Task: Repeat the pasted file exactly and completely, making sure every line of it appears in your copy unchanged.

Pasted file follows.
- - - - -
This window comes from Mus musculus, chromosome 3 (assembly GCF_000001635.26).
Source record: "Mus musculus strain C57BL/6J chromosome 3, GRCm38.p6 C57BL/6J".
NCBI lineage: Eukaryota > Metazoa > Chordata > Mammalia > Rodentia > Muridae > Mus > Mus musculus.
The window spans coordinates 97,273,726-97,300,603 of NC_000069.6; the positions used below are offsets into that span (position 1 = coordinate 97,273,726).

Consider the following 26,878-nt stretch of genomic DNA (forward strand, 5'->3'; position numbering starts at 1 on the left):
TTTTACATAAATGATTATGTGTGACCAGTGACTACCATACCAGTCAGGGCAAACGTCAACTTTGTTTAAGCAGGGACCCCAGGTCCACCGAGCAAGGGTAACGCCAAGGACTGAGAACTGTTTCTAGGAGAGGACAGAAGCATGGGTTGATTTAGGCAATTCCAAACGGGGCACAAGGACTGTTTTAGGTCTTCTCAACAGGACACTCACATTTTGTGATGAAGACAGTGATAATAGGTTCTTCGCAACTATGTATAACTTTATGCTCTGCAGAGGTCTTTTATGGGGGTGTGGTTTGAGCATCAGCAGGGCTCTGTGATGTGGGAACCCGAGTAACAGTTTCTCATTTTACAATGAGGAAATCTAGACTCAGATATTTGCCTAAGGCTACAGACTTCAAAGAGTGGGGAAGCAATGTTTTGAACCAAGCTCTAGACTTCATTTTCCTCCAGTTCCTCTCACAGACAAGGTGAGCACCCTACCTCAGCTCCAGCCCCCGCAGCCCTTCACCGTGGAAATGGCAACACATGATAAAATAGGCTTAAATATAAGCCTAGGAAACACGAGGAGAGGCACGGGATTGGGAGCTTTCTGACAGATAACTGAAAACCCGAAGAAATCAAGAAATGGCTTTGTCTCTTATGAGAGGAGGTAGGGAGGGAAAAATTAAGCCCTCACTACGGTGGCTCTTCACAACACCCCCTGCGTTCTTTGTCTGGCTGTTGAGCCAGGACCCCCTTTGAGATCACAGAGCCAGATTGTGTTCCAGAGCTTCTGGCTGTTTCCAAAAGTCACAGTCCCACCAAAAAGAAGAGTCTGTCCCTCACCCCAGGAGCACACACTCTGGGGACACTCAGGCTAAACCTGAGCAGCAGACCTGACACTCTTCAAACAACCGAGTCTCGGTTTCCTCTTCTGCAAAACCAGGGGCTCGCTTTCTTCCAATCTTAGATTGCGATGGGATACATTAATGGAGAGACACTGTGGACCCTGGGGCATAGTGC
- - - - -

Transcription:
This window comes from Mus musculus, chromosome 3 (assembly GCF_000001635.26).
Source record: "Mus musculus strain C57BL/6J chromosome 3, GRCm38.p6 C57BL/6J".
NCBI lineage: Eukaryota > Metazoa > Chordata > Mammalia > Rodentia > Muridae > Mus > Mus musculus.
The window spans coordinates 97,273,726-97,300,603 of NC_000069.6; the positions used below are offsets into that span (position 1 = coordinate 97,273,726).

Consider the following 26,878-nt stretch of genomic DNA (forward strand, 5'->3'; position numbering starts at 1 on the left):
TTTTACATAAATGATTATGTGTGACCAGTGACTACCATACCAGTCAGGGCAAACGTCAACTTTGTTTAAGCAGGGACCCCAGGTCCACCGAGCAAGGGTAACGCCAAGGACTGAGAACTGTTTCTAGGAGAGGACAGAAGCATGGGTTGATTTAGGCAATTCCAAACGGGGCACAAGGACTGTTTTAGGTCTTCTCAACAGGACACTCACATTTTGTGATGAAGACAGTGATAATAGGTTCTTCGCAACTATGTATAACTTTATGCTCTGCAGAGGTCTTTTATGGGGGTGTGGTTTGAGCATCAGCAGGGCTCTGTGATGTGGGAACCCGAGTAACAGTTTCTCATTTTACAATGAGGAAATCTAGACTCAGATATTTGCCTAAGGCTACAGACTTCAAAGAGTGGGGAAGCAATGTTTTGAACCAAGCTCTAGACTTCATTTTCCTCCAGTTCCTCTCACAGACAAGGTGAGCACCCTACCTCAGCTCCAGCCCCCGCAGCCCTTCACCGTGGAAATGGCAACACATGATAAAATAGGCTTAAATATAAGCCTAGGAAACACGAGGAGAGGCACGGGATTGGGAGCTTTCTGACAGATAACTGAAAACCCGAAGAAATCAAGAAATGGCTTTGTCTCTTATGAGAGGAGGTAGGGAGGGAAAAATTAAGCCCTCACTACGGTGGCTCTTCACAACACCCCCTGCGTTCTTTGTCTGGCTGTTGAGCCAGGACCCCCTTTGAGATCACAGAGCCAGATTGTGTTCCAGAGCTTCTGGCTGTTTCCAAAAGTCACAGTCCCACCAAAAAGAAGAGTCTGTCCCTCACCCCAGGAGCACACACTCTGGGGACACTCAGGCTAAACCTGAGCAGCAGACCTGACACTCTTCAAACAACCGAGTCTCGGTTTCCTCTTCTGCAAAACCAGGGGCTCGCTTTCTTCCAATCTTAGATTGCGATGGGATACATTAATGGAGAGACACTGTGGACCCTGGGGCATAGTGC